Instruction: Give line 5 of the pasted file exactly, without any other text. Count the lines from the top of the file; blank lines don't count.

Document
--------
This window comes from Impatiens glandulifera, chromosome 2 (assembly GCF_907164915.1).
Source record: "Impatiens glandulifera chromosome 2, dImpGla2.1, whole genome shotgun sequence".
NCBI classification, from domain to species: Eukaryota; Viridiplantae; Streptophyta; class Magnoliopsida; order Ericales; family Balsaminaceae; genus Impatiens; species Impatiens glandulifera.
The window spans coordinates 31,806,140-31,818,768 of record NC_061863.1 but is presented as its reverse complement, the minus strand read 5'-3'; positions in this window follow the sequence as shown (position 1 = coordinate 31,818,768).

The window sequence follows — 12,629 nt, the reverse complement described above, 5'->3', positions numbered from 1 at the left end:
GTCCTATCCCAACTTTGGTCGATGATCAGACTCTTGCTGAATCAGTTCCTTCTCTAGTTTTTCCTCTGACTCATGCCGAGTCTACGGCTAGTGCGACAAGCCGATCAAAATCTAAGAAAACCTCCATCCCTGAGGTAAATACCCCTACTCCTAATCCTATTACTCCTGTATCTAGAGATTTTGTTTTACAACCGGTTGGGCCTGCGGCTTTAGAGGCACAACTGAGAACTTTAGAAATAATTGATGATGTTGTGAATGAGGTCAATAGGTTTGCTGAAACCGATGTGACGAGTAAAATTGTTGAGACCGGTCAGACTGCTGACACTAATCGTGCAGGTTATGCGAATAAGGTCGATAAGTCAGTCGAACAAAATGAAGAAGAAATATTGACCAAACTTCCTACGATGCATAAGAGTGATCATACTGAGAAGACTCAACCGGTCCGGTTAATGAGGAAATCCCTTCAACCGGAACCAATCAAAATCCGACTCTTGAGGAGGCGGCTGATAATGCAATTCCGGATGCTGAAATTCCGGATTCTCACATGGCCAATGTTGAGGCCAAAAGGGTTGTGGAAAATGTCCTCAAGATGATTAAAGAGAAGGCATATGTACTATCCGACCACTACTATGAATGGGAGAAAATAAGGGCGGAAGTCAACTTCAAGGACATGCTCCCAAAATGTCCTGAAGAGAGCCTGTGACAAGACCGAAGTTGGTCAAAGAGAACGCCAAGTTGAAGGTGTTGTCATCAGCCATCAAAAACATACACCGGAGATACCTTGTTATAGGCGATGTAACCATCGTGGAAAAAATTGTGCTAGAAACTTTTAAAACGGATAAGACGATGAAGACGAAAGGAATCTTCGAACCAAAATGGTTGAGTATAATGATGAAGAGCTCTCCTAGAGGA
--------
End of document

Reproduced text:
The window sequence follows — 12,629 nt, the reverse complement described above, 5'->3', positions numbered from 1 at the left end: